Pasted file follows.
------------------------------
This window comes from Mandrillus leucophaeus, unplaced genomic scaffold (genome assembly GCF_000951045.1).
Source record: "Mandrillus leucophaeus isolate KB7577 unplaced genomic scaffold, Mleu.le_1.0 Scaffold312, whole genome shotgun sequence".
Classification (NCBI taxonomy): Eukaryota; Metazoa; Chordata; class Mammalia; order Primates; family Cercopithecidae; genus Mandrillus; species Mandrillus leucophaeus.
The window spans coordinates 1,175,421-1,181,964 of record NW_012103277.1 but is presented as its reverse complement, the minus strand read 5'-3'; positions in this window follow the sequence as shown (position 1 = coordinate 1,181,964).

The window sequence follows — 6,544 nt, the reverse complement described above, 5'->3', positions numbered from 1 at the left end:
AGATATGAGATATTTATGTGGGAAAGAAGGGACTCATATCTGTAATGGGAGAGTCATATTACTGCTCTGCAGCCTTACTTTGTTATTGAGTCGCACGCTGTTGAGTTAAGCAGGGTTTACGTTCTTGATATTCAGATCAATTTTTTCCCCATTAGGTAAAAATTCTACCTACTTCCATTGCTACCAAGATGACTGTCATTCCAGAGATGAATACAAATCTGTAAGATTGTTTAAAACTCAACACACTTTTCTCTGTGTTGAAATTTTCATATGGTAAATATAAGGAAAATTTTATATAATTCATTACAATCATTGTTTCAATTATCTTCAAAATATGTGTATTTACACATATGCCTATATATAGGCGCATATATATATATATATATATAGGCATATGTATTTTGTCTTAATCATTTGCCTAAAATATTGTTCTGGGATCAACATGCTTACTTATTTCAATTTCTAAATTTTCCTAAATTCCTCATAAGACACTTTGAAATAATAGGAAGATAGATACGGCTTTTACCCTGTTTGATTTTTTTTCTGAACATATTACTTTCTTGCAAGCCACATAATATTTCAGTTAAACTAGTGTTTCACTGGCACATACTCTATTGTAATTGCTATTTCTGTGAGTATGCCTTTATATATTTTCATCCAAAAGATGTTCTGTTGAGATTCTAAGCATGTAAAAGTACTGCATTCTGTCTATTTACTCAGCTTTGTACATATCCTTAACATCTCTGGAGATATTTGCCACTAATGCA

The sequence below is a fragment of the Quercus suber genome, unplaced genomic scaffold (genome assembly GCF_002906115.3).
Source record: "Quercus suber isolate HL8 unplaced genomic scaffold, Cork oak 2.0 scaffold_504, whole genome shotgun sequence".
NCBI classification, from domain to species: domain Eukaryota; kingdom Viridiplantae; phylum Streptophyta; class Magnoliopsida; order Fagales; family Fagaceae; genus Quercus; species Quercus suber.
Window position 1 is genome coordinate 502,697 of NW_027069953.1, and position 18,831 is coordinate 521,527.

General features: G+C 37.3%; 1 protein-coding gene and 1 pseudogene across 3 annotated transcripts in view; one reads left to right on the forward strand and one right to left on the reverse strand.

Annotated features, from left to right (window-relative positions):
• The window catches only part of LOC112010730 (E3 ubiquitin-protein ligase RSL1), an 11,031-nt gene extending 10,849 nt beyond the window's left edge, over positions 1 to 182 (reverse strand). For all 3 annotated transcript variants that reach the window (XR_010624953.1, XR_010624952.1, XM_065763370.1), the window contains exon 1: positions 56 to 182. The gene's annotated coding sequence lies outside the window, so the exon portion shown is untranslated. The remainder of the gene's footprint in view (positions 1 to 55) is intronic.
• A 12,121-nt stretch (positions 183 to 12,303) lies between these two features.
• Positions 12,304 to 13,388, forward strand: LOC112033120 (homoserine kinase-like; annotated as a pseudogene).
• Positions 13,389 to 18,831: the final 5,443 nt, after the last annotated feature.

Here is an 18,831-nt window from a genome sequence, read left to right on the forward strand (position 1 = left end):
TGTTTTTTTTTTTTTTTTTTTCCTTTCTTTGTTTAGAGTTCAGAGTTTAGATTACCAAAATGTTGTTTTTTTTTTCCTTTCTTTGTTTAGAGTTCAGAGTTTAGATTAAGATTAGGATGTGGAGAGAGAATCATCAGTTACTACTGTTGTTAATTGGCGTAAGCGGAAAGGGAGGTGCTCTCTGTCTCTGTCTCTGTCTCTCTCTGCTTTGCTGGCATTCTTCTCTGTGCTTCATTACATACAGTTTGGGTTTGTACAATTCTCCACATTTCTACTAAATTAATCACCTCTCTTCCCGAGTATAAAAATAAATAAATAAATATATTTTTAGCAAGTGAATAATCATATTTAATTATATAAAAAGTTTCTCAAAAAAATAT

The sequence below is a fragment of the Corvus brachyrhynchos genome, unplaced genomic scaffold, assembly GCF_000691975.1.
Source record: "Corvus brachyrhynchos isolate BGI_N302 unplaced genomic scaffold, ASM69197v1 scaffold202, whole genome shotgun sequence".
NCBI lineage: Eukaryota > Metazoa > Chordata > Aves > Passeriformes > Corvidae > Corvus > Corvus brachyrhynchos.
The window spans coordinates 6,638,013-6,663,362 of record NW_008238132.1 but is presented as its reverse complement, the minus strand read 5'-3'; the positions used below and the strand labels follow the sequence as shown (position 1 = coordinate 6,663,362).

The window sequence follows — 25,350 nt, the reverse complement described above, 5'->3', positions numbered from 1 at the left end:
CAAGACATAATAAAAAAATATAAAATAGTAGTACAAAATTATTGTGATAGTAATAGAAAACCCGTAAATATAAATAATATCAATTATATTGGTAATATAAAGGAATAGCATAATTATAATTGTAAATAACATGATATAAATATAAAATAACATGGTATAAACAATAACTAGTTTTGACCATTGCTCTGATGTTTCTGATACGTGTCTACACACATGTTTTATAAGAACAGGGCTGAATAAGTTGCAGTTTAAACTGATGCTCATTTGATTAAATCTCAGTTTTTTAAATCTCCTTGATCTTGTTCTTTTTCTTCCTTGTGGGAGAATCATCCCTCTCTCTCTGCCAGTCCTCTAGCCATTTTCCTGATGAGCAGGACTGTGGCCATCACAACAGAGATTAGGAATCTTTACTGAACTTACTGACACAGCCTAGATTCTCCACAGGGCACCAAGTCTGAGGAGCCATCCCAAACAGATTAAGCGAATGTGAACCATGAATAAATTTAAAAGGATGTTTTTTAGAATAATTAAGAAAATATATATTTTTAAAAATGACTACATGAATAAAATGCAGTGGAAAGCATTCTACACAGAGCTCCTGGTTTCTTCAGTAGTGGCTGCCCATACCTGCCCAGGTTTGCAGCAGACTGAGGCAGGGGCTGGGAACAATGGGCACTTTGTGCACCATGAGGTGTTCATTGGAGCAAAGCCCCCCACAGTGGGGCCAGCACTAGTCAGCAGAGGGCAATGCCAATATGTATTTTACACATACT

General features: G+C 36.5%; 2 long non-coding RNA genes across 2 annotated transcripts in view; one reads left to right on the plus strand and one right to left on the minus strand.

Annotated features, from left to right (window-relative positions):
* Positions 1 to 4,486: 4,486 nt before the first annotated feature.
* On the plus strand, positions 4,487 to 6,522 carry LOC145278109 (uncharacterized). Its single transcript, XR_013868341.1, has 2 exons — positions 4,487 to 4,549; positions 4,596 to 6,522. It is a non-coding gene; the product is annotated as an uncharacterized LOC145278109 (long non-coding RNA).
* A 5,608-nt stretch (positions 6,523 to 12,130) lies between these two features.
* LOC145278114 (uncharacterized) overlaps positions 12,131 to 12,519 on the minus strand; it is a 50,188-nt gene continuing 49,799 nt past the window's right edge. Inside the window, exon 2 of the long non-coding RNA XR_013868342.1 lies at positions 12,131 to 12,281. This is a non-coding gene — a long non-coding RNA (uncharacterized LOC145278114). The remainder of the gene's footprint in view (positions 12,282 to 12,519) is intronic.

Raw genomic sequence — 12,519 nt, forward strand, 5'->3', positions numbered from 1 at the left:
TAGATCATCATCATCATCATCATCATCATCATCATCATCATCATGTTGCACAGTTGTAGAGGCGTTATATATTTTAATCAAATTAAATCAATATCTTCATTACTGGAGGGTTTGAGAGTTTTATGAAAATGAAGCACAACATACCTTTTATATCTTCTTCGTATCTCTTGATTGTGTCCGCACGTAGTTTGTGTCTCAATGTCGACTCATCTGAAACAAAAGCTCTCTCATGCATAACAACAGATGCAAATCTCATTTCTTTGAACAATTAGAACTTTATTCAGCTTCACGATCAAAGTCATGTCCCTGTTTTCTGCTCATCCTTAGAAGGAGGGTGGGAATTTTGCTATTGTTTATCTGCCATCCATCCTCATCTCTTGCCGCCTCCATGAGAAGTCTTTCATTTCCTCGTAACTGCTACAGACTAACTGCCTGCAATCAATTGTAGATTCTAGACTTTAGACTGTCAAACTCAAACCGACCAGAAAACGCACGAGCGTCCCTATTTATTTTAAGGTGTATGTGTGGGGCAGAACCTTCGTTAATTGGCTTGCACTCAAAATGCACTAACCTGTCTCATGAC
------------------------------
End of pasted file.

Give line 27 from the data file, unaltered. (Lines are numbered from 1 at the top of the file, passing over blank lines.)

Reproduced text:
* Positions 1 to 4,486: 4,486 nt before the first annotated feature.